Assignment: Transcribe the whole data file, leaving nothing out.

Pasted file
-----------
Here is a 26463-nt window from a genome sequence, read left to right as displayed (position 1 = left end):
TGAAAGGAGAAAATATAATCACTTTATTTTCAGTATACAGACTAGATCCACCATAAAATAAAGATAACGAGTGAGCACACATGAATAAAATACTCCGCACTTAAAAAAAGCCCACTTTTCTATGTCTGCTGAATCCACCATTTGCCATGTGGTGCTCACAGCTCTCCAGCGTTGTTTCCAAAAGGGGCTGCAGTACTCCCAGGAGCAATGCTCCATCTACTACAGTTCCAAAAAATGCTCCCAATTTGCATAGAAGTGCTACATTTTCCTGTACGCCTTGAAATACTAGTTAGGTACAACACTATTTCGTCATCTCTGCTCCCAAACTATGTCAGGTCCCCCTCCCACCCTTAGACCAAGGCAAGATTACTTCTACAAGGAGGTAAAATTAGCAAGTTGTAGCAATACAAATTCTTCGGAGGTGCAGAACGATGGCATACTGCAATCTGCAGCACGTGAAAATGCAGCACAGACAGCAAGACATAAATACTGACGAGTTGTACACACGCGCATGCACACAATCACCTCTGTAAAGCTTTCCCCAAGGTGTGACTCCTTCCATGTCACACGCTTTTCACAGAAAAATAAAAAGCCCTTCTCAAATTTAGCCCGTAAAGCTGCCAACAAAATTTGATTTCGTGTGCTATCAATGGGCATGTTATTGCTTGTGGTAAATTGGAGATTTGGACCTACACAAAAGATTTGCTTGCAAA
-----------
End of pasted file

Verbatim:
Here is a 26463-nt window from a genome sequence, read left to right as displayed (position 1 = left end):
TGAAAGGAGAAAATATAATCACTTTATTTTCAGTATACAGACTAGATCCACCATAAAATAAAGATAACGAGTGAGCACACATGAATAAAATACTCCGCACTTAAAAAAAGCCCACTTTTCTATGTCTGCTGAATCCACCATTTGCCATGTGGTGCTCACAGCTCTCCAGCGTTGTTTCCAAAAGGGGCTGCAGTACTCCCAGGAGCAATGCTCCATCTACTACAGTTCCAAAAAATGCTCCCAATTTGCATAGAAGTGCTACATTTTCCTGTACGCCTTGAAATACTAGTTAGGTACAACACTATTTCGTCATCTCTGCTCCCAAACTATGTCAGGTCCCCCTCCCACCCTTAGACCAAGGCAAGATTACTTCTACAAGGAGGTAAAATTAGCAAGTTGTAGCAATACAAATTCTTCGGAGGTGCAGAACGATGGCATACTGCAATCTGCAGCACGTGAAAATGCAGCACAGACAGCAAGACATAAATACTGACGAGTTGTACACACGCGCATGCACACAATCACCTCTGTAAAGCTTTCCCCAAGGTGTGACTCCTTCCATGTCACACGCTTTTCACAGAAAAATAAAAAGCCCTTCTCAAATTTAGCCCGTAAAGCTGCCAACAAAATTTGATTTCGTGTGCTATCAATGGGCATGTTATTGCTTGTGGTAAATTGGAGATTTGGACCTACACAAAAGATTTGCTTGCAAA